Navigant Research’s Autonomous Vehicles report projects that by 2025, approximately 45 million light duty vehicles with at least Level 2 semi-autonomous capability will be sold globally every year. Level 2 is defined as a system that can automatically control at least two primary functions—such as steering and speed. Widespread adoption of Level 4 systems that can handle all primary driving functions without human intervention are unlikely before the 2030s.

Google and the Automotive World

For Google, Krafcik brings a reality check to the company’s automotive ambitions. Unlike Google’s primary businesses, the automotive industry is one of the most heavily regulated in the world, and the product can put lives at risk. Representatives from several manufacturers have acknowledged that they have been approached by Google about partnering on autonomous vehicles. However, Google’s approach so far has been to have manufacturers supply a vehicle platform while Google provides a black box of software that the manufacturers have neither control nor influence over. Given the many unresolved legal and ethical questions around autonomous vehicles, this approach has been rejected so far.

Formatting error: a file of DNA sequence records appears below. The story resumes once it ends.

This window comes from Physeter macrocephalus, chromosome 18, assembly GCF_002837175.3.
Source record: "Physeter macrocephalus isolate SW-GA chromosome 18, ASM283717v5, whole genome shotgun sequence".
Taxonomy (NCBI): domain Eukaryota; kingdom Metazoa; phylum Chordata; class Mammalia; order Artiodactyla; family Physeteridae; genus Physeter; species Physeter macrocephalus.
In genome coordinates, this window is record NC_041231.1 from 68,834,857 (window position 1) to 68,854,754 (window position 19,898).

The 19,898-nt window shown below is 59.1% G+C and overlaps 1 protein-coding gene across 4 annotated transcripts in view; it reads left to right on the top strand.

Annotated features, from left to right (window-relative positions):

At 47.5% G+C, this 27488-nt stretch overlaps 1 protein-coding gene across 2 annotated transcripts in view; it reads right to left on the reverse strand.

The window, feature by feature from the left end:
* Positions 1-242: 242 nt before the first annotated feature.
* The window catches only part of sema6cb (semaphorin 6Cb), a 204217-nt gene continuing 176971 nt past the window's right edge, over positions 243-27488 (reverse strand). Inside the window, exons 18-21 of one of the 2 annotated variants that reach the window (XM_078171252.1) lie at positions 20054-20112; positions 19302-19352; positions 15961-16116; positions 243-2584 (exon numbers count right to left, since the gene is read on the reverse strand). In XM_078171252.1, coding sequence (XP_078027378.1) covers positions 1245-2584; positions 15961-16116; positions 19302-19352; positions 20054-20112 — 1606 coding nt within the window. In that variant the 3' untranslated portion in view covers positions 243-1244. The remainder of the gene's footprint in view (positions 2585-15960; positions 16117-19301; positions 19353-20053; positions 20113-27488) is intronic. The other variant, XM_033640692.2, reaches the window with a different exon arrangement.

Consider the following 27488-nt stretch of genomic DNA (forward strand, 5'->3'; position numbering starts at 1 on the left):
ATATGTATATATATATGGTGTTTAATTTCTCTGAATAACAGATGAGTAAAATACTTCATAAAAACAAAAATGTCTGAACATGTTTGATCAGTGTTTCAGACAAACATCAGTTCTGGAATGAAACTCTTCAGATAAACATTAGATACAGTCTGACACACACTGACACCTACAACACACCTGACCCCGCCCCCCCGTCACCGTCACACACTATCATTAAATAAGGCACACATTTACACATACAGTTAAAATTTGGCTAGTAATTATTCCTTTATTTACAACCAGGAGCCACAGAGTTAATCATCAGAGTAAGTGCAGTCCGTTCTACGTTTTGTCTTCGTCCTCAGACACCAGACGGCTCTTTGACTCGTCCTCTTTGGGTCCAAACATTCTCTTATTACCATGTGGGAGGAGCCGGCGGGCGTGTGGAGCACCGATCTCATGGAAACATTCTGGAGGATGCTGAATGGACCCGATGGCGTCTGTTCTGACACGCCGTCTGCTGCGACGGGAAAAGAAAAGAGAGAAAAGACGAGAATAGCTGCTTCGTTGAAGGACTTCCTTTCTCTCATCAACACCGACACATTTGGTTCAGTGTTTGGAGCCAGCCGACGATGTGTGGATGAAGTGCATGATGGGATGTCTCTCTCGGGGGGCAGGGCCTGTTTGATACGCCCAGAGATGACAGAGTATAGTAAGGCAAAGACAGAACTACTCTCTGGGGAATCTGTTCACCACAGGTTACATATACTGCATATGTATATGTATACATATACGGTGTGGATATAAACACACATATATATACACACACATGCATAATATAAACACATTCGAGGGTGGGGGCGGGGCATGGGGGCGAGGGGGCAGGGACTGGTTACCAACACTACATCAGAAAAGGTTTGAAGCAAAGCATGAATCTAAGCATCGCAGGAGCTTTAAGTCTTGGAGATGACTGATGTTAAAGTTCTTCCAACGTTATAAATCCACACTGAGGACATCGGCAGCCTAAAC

Krafcik knows how the auto industry functions and why it so often appears to be extremely conservative in rolling out state-of-the-art technology. He has a keen understanding of how to mass manufacture vehicles in high volumes and what mainstream consumers want in a vehicle. At the same time, he is an acknowledged risk taker in taking his companies into new market segments. Under his leadership at Hyundai, the brand steadily expanded from a second-tier purveyor of value, building credibility with consumers and critics so that it can now sell luxury cars like the Genesis without being laughed at.

Krafcik’s Credentials

This writer has known Krafcik for 8 years and he is clearly an engineer and manager that appreciates a challenge. Prior to being promoted to CEO at Hyundai’s American branch, the office had a rotating door of occupants who struggled with the home office’s demands. Krafcik managed to occupy the post for an unusually long 5 years and is likely the best candidate that Google could have hired.